So Dustin Johnson is set to return to the PGA Tour, which he will do next week at Torrey Pines. He is six months older now than when he played in his last event. He’s an unmarried father who has been staying in a rented house in a Southern California gated golf community, down the street from his son’s maternal grandparents, Janet and Wayne Gretzky. In two recent interviews, Johnson, 30, described an almost monastic life that revolves around family meals, country-club golf, daily workouts and a far more restrained drinking life.
Last Aug. 1, Golf.com reported that Johnson had failed a Tour-administered drug test for cocaine, resulting in a forced departure from the Tour, which the website called a suspension. Johnson denied those claims in two recent interviews, the first with Sports Illustrated. Golf.com, which is part of the Sports Illustrated Group, continues to stand by its original report. In a segment for ESPN, Tom Rinaldi, seeking clarity in a follow-up question, said to Johnson, “You did not fail any drug tests?” Johnson answered, “No, I’m tested regularly by the Tour, and everybody else is, too.” It seems unlikely that he’ll say anything different next week in San Diego.
For about eight years now, Johnson has come off in public as a simple, friendly, slow-talking jock who happens to have exceptional skill at golf. You most likely won’t hear him discuss political unrest in Nigeria anytime soon, but if you’re his pro-am partner he will be happy to help you with your slice. His underlying attitude is one you find throughout American life, among millions of private people and public figures, too: Don’t bother me and I won’t bother you.
This is an especially useful life view when you are part of an organization (the PGA Tour) that clings to a painfully unrealistic marketing line: These guys are good. It is also useful when you are making millions from a company, TaylorMade, that finds your studly driving game and attractive fiancé useful for commerce but gets understandably nervous when internet chatter turns to your alleged penchant for cocaine. Coke may be a prized let-the-party begin stimulant used by various ballers, rappers and stay-up-late Wall Streeters. But not by the boys swaddled in ClimaCool.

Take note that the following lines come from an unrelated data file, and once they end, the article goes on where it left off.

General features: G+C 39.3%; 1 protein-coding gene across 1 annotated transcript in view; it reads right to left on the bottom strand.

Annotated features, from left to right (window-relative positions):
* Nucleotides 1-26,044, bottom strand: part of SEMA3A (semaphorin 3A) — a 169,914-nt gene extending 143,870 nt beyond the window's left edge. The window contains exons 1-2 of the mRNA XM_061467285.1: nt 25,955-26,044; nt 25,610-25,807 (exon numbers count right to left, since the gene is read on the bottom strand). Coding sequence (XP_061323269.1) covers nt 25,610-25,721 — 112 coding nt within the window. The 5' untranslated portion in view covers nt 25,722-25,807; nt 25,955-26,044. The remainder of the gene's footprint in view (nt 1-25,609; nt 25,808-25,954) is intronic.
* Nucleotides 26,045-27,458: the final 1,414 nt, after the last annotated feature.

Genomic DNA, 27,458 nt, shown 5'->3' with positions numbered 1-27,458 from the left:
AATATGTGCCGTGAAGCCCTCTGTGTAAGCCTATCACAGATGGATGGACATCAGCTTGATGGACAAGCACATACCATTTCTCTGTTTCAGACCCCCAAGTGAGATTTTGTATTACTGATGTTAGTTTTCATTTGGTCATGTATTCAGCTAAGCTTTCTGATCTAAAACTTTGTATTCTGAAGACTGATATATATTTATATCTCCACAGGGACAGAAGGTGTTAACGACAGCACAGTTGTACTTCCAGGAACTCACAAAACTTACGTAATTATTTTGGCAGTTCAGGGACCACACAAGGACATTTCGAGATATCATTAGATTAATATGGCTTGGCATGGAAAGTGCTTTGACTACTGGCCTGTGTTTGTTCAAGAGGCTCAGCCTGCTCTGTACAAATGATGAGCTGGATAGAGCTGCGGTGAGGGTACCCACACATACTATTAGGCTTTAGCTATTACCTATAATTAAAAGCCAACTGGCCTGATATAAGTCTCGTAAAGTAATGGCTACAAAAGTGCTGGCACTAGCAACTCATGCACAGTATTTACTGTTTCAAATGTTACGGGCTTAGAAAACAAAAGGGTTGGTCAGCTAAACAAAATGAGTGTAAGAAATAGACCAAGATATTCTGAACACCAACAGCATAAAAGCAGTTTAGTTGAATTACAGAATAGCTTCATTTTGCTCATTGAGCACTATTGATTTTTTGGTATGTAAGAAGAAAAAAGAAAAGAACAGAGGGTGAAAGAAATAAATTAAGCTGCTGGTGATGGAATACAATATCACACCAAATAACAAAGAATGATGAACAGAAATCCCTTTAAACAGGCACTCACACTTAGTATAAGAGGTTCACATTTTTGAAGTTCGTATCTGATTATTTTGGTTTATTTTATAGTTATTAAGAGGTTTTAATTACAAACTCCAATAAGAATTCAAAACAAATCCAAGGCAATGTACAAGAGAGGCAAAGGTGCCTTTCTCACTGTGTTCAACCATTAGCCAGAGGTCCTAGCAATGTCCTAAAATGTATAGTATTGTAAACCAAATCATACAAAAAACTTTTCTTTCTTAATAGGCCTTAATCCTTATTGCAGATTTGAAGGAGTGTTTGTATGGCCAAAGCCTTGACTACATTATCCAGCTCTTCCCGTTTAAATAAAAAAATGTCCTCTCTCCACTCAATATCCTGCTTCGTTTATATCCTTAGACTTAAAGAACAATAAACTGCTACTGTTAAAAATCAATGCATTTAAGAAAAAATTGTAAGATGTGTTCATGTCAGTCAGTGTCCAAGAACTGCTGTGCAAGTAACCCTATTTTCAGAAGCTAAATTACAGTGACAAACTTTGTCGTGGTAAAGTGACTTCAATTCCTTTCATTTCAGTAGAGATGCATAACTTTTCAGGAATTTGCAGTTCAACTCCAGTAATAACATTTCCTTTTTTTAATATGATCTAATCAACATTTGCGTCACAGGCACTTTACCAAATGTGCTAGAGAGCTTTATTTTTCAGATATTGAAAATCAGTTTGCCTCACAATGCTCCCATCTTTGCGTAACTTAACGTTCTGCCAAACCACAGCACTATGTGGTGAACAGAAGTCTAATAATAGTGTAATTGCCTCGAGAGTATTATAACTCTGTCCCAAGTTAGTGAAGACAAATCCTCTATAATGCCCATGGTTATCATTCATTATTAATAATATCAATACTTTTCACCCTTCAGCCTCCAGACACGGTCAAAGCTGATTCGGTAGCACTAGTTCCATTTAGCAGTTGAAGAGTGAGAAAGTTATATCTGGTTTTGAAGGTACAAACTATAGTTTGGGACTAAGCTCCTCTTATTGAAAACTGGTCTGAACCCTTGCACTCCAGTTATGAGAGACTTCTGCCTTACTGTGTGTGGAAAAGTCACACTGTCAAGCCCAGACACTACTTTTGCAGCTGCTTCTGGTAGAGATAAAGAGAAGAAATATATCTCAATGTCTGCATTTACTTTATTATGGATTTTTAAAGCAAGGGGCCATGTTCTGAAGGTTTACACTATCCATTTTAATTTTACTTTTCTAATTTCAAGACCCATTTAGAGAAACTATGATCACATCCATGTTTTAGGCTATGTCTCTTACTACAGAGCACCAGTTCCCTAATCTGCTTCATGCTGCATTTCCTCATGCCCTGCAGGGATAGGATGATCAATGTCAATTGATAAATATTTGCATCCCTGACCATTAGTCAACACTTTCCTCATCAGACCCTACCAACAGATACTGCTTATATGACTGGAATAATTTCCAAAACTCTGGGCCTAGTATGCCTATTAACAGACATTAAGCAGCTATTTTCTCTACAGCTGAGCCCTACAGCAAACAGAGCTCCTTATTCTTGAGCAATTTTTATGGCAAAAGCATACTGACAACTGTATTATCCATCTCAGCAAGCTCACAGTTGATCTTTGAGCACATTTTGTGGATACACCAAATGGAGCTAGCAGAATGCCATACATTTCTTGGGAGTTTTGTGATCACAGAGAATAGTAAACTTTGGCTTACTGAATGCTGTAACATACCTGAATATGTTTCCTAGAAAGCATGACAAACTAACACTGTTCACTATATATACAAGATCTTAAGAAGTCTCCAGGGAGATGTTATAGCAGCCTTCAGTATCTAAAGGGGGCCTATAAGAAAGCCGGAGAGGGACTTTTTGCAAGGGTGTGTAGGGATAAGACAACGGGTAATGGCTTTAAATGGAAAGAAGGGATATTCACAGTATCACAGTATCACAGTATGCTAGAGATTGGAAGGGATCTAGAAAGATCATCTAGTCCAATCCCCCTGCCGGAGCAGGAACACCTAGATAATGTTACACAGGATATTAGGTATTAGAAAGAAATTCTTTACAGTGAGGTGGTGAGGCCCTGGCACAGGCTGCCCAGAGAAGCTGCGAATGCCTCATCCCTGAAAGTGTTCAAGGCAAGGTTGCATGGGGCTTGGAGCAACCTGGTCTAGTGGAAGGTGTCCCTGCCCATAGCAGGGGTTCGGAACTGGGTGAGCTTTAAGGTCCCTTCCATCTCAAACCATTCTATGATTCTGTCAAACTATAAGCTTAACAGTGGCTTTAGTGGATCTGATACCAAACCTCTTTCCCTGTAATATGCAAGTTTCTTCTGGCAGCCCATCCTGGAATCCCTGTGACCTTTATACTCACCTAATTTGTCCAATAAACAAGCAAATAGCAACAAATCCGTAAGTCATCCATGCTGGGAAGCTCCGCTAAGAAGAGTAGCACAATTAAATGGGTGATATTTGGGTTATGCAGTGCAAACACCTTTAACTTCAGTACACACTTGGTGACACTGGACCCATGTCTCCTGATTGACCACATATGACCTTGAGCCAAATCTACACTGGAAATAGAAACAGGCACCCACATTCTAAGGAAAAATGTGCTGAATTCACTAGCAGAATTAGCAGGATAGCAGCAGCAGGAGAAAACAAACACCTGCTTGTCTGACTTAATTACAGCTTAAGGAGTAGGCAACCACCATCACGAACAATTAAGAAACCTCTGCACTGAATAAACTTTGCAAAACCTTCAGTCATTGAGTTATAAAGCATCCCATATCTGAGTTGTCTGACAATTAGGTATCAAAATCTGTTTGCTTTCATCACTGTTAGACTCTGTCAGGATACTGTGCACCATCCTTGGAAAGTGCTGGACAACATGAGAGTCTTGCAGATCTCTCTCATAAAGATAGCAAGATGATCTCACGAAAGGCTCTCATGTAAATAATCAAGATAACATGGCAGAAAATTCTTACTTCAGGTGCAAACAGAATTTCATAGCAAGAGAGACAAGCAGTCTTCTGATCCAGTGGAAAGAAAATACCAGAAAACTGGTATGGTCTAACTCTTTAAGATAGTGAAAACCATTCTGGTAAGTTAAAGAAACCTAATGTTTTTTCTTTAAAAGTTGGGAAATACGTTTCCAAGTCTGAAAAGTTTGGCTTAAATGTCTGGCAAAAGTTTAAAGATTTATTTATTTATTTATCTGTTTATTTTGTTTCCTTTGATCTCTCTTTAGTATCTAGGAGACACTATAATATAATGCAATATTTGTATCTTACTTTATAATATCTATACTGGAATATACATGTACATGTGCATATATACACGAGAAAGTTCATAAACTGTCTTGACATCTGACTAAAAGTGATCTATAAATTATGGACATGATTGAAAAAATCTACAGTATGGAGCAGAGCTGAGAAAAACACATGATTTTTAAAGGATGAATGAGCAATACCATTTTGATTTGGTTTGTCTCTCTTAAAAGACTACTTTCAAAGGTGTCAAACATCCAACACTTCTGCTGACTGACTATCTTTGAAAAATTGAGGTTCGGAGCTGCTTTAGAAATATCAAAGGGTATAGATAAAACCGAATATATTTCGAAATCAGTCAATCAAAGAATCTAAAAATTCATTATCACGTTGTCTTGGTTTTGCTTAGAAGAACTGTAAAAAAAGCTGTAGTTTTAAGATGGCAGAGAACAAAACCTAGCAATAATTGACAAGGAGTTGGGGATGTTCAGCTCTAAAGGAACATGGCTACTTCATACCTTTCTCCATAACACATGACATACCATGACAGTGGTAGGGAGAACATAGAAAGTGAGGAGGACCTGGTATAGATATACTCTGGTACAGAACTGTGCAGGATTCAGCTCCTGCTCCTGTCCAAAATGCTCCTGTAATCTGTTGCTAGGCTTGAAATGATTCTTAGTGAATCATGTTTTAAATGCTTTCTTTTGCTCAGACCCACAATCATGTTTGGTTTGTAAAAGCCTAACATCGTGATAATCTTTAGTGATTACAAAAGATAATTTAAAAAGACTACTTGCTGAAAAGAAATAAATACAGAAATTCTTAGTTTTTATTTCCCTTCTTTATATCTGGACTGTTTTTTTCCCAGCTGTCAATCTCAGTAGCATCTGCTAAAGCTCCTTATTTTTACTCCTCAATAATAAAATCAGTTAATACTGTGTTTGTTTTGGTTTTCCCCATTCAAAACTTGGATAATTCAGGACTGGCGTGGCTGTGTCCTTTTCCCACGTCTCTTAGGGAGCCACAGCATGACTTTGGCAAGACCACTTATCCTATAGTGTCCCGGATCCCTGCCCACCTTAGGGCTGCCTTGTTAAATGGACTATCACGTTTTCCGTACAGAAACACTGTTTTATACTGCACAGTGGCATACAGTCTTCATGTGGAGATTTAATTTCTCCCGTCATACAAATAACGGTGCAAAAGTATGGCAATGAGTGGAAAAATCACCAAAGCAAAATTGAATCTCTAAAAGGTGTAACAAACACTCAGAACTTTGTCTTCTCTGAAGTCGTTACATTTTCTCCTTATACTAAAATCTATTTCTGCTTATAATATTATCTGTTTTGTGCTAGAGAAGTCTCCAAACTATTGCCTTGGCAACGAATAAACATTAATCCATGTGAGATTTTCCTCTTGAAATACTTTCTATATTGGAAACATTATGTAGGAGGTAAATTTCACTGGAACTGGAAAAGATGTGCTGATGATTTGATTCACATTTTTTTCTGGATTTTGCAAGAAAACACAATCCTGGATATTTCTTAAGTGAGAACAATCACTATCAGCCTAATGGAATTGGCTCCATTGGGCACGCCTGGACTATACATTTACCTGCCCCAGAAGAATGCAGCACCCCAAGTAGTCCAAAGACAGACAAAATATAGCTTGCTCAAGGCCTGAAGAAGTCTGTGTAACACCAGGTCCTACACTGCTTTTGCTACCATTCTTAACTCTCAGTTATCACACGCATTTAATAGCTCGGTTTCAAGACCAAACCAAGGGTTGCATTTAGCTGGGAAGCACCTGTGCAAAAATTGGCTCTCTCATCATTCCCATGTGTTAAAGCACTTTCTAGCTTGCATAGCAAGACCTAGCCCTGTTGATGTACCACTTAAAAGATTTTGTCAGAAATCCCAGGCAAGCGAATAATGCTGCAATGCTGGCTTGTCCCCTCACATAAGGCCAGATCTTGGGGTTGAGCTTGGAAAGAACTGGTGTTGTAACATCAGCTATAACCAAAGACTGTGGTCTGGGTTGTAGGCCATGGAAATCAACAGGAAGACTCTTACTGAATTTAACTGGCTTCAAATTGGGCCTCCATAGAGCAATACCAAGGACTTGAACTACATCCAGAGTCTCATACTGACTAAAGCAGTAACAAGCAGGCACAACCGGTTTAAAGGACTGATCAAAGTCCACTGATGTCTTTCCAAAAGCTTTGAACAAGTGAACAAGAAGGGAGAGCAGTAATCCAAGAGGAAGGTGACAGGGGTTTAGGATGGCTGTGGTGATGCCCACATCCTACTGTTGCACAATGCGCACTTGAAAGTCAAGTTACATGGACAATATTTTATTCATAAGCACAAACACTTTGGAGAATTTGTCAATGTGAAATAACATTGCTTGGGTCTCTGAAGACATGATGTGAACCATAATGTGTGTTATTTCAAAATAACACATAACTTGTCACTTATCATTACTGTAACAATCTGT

At Torrey -- that is, the Farmers Insurance Open -- Johnson is unlikely to be asked questions that are considered invasive by the standards of the game. For good or for bad, such questions are not part of golf’s gentlemanly tradition. Nobody understands that better than Tiger Woods and his agent, Mark Steinberg. Johnson is more likely to be asked what kind of sage advice he has received from The Great One. Or how the baby and his mother are doing. No sport buys into don’t-ask, don’t-tell more than golf. The problem is that the public’s tolerance for that attitude died years ago.
Life in the public eye has never been more difficult and the public’s inquisitiveness about tender private matters has never been more extreme. American society has never demanded more, to use a word corporate spokesmen and politicians love to trot out typically when they don’t mean it, “transparency.” For years now, Woods and certain Tour officials have turned obfuscation into a sort of discordant modern music form. It offends sensibilities and hurts the ears. Tim Finchem, the commissioner, is good at it. Ty Votaw, his chief spokesman, is even better. But Woods is the king. Johnson, in this regard, is a work-in-progress. Watching his ESPN interview was painful. It was hard not to feel badly for him. All he did was allegedly fail a couple of tests for cocaine. Can’t people just lighten up and leave him alone?
In the main, though, you wonder if Johnson would be better served taking his cues from UFC boxing. When light heavyweight UFC champion Jon Jones failed a drug test in December and entered rehab, most of the relevant details were revealed for fans to see. Yes, the UFC does transparency far better than the PGA Tour. Because of it, Jones will have an easier return to the ring than Johnson will to the course.